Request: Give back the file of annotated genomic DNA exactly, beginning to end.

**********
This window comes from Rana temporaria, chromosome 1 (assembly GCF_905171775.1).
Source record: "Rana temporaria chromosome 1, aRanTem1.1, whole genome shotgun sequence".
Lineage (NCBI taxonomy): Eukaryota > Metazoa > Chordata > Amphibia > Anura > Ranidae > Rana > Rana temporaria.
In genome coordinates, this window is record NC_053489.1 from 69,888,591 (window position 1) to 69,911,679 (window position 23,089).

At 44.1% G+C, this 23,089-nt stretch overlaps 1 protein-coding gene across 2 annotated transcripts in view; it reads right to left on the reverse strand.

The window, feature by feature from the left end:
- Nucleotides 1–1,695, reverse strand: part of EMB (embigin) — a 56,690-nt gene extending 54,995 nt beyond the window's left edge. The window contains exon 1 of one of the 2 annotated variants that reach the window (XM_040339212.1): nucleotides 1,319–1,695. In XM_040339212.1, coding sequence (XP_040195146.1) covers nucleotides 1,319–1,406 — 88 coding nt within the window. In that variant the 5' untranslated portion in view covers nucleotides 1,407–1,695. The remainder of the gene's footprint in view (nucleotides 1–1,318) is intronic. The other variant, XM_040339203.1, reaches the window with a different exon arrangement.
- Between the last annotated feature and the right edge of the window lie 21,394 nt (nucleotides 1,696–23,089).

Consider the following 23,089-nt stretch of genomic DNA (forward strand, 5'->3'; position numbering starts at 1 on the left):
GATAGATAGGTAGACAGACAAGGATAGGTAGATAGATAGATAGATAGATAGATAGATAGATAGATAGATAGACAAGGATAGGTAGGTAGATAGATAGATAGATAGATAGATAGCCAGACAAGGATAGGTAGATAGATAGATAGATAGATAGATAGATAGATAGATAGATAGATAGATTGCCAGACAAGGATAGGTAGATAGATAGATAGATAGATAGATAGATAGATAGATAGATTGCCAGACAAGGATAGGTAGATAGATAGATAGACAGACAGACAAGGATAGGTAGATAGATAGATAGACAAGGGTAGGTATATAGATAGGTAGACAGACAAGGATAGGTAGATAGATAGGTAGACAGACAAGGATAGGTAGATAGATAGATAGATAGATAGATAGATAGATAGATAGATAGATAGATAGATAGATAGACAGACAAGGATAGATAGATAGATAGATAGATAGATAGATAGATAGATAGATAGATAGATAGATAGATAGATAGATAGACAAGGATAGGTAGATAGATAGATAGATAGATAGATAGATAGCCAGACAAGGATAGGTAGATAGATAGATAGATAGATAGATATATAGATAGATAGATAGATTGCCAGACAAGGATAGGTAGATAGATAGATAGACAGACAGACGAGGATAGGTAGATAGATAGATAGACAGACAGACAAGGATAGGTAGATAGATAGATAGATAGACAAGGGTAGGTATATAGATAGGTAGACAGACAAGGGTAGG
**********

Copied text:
This window comes from Rana temporaria, chromosome 1 (assembly GCF_905171775.1).
Source record: "Rana temporaria chromosome 1, aRanTem1.1, whole genome shotgun sequence".
Lineage (NCBI taxonomy): Eukaryota > Metazoa > Chordata > Amphibia > Anura > Ranidae > Rana > Rana temporaria.
In genome coordinates, this window is record NC_053489.1 from 69,888,591 (window position 1) to 69,911,679 (window position 23,089).

At 44.1% G+C, this 23,089-nt stretch overlaps 1 protein-coding gene across 2 annotated transcripts in view; it reads right to left on the reverse strand.

The window, feature by feature from the left end:
- Nucleotides 1–1,695, reverse strand: part of EMB (embigin) — a 56,690-nt gene extending 54,995 nt beyond the window's left edge. The window contains exon 1 of one of the 2 annotated variants that reach the window (XM_040339212.1): nucleotides 1,319–1,695. In XM_040339212.1, coding sequence (XP_040195146.1) covers nucleotides 1,319–1,406 — 88 coding nt within the window. In that variant the 5' untranslated portion in view covers nucleotides 1,407–1,695. The remainder of the gene's footprint in view (nucleotides 1–1,318) is intronic. The other variant, XM_040339203.1, reaches the window with a different exon arrangement.
- Between the last annotated feature and the right edge of the window lie 21,394 nt (nucleotides 1,696–23,089).

Consider the following 23,089-nt stretch of genomic DNA (forward strand, 5'->3'; position numbering starts at 1 on the left):
GATAGATAGGTAGACAGACAAGGATAGGTAGATAGATAGATAGATAGATAGATAGATAGATAGATAGATAGACAAGGATAGGTAGGTAGATAGATAGATAGATAGATAGATAGCCAGACAAGGATAGGTAGATAGATAGATAGATAGATAGATAGATAGATAGATAGATAGATAGATTGCCAGACAAGGATAGGTAGATAGATAGATAGATAGATAGATAGATAGATAGATAGATTGCCAGACAAGGATAGGTAGATAGATAGATAGACAGACAGACAAGGATAGGTAGATAGATAGATAGACAAGGGTAGGTATATAGATAGGTAGACAGACAAGGATAGGTAGATAGATAGGTAGACAGACAAGGATAGGTAGATAGATAGATAGATAGATAGATAGATAGATAGATAGATAGATAGATAGATAGATAGACAGACAAGGATAGATAGATAGATAGATAGATAGATAGATAGATAGATAGATAGATAGATAGATAGATAGATAGATAGACAAGGATAGGTAGATAGATAGATAGATAGATAGATAGATAGCCAGACAAGGATAGGTAGATAGATAGATAGATAGATAGATATATAGATAGATAGATAGATTGCCAGACAAGGATAGGTAGATAGATAGATAGACAGACAGACGAGGATAGGTAGATAGATAGATAGACAGACAGACAAGGATAGGTAGATAGATAGATAGATAGACAAGGGTAGGTATATAGATAGGTAGACAGACAAGGGTAGG